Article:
The monument includes the known extent of the buried and earthwork remains
of the Roman villa and medieval settlement at Ewefields Farm, Chesterton.
The villa is located on a sheltered, east-facing terrace just below the
crest of the hill and immediately above the water course. The medieval
settlement remains are located north west of the Ewefields Farm buildings
and run along the flank of the hill.
Evidence for the villa was first reported in 1922 during the laying of water pipes on the north side of the farm buildings, which revealed a quantity of Roman pottery. Further Romano-British material was discovered adjacent to the farm along Church Lane during development in 1980. Survey work in 1992, on the north side of the farmyard, led to the discovery of Roman building material and pottery including tessera and box flue tiles. Subsequent excavations in the 1990s revealed remains of a substantial Roman building including wall footings of cut limestone blocks with a mortar and rubble core. Evidence for at least eight rooms including the remains of at least four mosaic pavements were discovered. The villa remains show a building of some sophistication. It contained a hypocaust system (underfloor heating) in one room, as well as painted wall plaster and window glass. A series of in-filled drains and stone lined ditches provide evidence for a water management system which will preserve environmental deposits. Later phases of the villa included evidence of reuse of the rooms including the building of hearths and a kiln which cut into the mosaic floors. The villa lies within a known Roman landscape and is believed to be associated with an extensive Roman rural town and the Fosse Way Roman road lying to the north west; the Roman town is the subject of a separate scheduling.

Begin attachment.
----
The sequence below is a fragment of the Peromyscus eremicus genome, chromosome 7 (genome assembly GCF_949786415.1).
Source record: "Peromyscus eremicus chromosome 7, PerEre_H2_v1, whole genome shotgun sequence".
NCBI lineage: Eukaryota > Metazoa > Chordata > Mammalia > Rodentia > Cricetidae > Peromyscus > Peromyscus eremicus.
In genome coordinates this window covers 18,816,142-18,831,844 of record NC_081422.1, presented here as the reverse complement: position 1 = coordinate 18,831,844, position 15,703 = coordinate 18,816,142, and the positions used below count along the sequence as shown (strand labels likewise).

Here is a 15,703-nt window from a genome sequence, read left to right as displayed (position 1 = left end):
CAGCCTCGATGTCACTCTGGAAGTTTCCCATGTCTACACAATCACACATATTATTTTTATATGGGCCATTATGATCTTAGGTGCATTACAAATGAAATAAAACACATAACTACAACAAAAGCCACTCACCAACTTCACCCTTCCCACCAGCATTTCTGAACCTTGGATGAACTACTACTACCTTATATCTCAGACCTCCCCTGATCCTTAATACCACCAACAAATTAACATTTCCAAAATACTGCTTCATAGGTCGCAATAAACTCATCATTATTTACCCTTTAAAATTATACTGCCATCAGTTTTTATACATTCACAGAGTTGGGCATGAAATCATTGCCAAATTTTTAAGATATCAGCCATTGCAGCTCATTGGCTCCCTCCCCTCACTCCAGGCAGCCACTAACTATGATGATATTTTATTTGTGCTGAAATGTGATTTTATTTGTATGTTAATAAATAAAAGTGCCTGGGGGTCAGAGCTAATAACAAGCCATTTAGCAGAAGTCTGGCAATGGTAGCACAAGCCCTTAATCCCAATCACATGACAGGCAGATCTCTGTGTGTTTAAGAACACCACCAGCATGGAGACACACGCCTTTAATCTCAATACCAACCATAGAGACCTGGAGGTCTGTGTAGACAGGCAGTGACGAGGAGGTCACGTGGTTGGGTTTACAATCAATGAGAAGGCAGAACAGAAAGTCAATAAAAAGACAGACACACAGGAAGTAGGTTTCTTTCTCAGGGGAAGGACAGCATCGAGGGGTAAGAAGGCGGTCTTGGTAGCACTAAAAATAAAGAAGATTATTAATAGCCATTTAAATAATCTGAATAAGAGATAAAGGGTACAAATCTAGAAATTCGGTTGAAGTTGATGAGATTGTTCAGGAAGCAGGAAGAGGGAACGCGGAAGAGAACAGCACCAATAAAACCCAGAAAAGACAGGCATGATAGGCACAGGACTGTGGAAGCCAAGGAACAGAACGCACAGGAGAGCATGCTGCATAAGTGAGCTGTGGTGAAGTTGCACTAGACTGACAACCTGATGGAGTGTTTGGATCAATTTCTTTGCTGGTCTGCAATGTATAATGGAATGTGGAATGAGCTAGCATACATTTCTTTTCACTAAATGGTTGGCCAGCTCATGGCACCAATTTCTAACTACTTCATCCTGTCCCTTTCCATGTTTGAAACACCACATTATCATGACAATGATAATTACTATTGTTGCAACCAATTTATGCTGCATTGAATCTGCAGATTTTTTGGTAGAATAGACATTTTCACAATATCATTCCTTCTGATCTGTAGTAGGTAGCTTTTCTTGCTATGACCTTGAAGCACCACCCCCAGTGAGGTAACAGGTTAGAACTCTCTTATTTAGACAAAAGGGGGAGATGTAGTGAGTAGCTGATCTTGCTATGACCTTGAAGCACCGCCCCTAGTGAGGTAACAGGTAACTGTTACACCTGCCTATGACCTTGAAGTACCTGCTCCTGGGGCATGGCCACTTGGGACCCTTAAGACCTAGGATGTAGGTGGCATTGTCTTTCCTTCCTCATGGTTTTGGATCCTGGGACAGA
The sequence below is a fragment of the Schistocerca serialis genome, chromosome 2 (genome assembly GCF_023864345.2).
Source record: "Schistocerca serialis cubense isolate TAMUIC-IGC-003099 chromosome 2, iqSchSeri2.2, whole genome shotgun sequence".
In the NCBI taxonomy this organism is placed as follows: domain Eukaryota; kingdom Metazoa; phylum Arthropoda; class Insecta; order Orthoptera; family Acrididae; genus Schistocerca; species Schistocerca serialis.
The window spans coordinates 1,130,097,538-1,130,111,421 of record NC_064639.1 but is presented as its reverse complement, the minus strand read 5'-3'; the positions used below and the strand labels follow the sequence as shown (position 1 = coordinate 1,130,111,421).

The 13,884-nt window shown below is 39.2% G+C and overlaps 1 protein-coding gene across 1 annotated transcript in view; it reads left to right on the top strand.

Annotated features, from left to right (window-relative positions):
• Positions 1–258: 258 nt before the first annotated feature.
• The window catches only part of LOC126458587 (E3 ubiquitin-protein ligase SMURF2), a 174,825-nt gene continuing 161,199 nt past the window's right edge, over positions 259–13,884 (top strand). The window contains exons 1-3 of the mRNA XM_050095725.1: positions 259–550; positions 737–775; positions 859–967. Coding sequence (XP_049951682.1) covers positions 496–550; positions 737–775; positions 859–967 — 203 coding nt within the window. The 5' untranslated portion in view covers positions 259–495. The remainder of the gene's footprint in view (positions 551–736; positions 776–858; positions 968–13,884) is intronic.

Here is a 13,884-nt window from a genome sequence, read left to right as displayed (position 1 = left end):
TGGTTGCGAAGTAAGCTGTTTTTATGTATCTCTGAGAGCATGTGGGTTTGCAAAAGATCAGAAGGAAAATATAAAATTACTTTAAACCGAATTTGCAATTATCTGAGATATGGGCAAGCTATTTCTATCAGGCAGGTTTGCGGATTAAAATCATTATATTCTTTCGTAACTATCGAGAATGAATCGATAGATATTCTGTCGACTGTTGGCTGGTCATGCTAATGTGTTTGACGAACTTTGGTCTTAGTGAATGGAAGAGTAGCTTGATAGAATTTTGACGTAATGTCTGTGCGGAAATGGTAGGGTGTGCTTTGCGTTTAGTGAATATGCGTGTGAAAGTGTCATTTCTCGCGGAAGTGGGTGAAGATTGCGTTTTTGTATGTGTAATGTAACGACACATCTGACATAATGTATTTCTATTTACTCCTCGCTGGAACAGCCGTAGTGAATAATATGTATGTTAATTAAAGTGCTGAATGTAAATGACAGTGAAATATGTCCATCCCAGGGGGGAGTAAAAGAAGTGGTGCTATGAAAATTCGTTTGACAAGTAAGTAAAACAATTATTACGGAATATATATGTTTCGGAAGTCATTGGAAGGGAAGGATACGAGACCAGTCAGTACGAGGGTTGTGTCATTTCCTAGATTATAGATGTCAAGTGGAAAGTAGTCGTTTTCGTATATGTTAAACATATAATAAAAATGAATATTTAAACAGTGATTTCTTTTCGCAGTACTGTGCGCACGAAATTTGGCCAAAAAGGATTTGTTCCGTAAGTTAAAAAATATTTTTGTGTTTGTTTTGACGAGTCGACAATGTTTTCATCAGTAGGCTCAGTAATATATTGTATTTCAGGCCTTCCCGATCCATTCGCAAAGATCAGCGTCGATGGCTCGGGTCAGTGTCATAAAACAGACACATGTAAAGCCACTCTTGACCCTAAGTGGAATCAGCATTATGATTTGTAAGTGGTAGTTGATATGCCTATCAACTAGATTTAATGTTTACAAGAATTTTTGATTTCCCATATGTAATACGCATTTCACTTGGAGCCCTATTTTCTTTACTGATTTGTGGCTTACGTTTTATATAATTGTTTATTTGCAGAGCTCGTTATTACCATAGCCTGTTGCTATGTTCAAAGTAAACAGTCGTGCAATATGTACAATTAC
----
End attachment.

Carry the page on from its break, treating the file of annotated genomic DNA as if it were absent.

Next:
The remains of the medieval settlement include at least six building platforms terraced into the side of the hill running parallel to the road, as well as remains of a system of hollow ways and enclosure boundaries. Located to the north, north east and north west of Ewefields Farm, the remains are believed to form part of a system of dispersed medieval settlement which formerly ran along the valley from the church of St Giles in the south east as far as Chesterton Green to the north west.
Aerial photography from the 1940s to the 1960s recorded further medieval ridge and furrow cultivation remains, fishponds and a moated manorial site. Modern agriculture and development have subsequently degraded these areas of the remains and they are not therefore included in the scheduling. Two more areas of medieval settlement survive to the south east and north west. However, these are the subject of separate schedulings.
All modern post and wire fences and surfaces and all modern farm buildings are excluded from the scheduling, although the ground beneath these features is included.
MAP EXTRACT The site of the monument is shown on the attached map extract.
The contents of this record have been generated from a legacy data system.
Legacy System number: 35104
Legacy System: RSM
Books and journals
Adams, D, Chesterton Roman Villa, (2000)
This monument is scheduled under the Ancient Monuments and Archaeological Areas Act 1979 as amended as it appears to the Secretary of State to be of national importance. This entry is a copy, the original is held by the Department for Digital, Culture, Media and Sport.
End of official listing